There are undoubtedly some facets of modern-day society which are closely tied to the book's themes. Today, glamour magazines and adverts bombard us with Dorian-esque, unrealistic, skin-deep imagery every minute of every day. The novel acutely picks up on one seemingly essential strand of human nature: the lust for our true character to be given a near-perfect, outward-facing mask. This can be seen manifesting itself in everything from celebrity super-injunctions to choosing how you are represented on your Facebook or Instagram profile.

Dorian's mythical portrait has become a reality today with social media, but with the opposite effect. We use social media to give the perception of beauty rather than sharing the often marred and messy lifestyles we live; this is not a new phenomenon. Prominent public figures like the Kardashians have only continued the tradition of materialistic excess and manufactured beauty.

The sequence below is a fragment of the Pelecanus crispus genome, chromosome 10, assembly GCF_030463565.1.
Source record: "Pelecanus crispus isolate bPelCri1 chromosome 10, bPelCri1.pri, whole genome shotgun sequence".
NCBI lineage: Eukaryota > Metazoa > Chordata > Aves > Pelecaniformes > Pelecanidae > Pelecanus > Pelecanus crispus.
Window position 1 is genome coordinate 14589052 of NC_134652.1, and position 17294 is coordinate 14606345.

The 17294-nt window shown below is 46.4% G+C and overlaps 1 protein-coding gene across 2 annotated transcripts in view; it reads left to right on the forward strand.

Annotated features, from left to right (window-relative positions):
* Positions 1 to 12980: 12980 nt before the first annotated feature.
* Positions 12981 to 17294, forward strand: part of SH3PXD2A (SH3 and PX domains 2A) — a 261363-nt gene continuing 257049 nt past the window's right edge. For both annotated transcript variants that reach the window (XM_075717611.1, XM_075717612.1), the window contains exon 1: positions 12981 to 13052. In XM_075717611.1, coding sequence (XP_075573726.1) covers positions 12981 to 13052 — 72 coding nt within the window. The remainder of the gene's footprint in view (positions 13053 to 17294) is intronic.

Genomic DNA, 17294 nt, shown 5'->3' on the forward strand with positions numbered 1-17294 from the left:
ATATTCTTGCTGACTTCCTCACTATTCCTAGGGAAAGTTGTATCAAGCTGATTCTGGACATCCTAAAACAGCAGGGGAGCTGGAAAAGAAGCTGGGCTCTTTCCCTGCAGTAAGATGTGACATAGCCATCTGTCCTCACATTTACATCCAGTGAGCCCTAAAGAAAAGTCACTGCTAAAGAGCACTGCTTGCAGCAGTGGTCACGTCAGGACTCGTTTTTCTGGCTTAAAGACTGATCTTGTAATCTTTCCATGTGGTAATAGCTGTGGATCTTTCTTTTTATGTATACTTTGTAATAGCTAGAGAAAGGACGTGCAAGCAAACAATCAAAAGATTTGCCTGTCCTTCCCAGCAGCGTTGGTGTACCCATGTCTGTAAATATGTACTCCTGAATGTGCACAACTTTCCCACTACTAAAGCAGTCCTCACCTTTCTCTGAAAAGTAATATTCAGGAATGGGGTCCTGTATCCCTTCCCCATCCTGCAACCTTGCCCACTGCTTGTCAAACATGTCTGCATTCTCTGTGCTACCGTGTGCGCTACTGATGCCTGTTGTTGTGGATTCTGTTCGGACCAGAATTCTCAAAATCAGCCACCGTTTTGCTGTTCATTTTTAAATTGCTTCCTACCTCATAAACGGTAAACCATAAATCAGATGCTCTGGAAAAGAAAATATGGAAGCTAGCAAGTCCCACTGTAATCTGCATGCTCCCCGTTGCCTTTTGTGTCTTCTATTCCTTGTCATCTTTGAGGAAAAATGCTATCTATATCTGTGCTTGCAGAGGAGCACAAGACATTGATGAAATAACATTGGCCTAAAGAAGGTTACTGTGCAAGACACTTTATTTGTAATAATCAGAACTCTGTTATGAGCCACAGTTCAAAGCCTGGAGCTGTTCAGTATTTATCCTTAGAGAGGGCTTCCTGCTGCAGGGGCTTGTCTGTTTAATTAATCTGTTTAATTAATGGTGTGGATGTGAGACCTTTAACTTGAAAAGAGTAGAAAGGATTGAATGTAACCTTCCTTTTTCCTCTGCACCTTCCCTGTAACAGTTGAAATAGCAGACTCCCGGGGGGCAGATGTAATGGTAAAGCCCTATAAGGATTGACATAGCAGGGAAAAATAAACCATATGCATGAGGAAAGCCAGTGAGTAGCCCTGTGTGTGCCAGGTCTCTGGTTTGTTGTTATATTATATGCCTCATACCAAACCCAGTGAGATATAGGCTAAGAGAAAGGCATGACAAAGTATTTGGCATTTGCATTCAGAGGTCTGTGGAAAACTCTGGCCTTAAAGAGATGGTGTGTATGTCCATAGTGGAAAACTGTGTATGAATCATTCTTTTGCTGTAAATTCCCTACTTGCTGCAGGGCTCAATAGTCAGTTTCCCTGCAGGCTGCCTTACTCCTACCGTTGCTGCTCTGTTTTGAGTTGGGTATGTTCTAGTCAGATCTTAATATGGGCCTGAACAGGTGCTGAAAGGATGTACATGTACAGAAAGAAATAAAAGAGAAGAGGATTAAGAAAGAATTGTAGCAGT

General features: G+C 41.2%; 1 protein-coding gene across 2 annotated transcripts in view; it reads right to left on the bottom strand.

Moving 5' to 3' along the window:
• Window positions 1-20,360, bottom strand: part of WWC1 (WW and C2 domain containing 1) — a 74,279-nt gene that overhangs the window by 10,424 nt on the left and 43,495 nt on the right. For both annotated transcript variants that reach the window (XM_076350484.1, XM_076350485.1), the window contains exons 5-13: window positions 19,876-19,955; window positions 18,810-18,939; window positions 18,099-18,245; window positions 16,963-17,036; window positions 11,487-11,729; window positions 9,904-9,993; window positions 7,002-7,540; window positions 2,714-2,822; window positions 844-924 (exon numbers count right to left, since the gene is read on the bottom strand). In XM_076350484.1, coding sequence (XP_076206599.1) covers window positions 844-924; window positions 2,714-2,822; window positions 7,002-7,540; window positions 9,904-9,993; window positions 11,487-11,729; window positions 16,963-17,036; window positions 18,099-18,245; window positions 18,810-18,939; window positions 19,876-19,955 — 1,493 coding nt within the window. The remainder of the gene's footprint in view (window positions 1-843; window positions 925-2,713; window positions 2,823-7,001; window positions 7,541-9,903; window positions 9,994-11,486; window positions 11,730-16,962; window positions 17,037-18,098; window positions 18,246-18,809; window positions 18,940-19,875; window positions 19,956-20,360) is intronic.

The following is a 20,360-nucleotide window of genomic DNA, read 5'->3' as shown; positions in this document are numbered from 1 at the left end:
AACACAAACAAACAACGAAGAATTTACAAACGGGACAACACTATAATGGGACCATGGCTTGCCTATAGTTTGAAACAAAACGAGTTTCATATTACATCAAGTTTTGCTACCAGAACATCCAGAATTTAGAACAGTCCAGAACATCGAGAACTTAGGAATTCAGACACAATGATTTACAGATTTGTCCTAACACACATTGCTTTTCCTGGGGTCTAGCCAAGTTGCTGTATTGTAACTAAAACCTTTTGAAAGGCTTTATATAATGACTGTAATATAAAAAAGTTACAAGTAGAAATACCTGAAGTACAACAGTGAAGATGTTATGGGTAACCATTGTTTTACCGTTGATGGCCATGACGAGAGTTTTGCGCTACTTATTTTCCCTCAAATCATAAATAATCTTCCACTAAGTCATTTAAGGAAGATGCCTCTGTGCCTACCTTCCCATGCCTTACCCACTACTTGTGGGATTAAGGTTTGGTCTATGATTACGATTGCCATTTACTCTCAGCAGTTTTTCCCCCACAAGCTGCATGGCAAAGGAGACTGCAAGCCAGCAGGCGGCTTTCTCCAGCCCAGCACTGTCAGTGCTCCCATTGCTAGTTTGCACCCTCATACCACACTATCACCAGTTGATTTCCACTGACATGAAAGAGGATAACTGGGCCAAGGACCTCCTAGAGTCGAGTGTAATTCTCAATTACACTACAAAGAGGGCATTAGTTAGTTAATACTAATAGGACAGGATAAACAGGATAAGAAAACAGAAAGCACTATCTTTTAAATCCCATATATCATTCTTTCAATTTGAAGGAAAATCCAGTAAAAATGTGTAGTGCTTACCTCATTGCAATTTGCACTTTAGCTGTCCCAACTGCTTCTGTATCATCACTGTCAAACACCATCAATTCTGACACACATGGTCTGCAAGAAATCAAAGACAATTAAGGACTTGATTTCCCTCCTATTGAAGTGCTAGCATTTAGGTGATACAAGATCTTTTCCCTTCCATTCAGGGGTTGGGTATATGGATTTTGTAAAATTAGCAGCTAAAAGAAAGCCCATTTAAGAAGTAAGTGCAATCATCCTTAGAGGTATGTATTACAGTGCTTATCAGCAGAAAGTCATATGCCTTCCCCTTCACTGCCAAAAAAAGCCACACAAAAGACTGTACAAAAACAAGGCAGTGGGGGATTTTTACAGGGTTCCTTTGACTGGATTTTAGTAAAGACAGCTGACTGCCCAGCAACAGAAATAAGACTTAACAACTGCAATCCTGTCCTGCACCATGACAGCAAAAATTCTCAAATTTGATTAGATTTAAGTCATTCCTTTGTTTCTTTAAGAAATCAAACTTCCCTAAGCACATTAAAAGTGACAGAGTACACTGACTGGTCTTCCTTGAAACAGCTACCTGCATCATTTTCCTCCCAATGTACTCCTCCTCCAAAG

Seeing other people's perfected, filtered photos often leads us to compare ourselves to them; looking at ourselves and focusing on the features and parts of ourselves that we don't like—as though we are puppets in the performance of a life that we are not fully living. The narcissistic vanity on which Wilde based Dorian's character is still alive and exponentially more powerful. But it wasn't Dorian's portrait that was the dilemma; it was the authority he gave it. 

Remembering that the perfect version of others we see on social media is not real can help to ground us and break out of the pattern of constantly comparing ourselves to others. One of my takeaways from this novel is that life is beautiful without societally imposed limitations. We are not the perfectly curated profile pictures we post; we're much more dynamic and engaging than that.

Shababa Iqbal is a Journalism graduate from Independent University, Bangladesh, who likes Jane Austen's novels and Disney movies. Email: [email protected]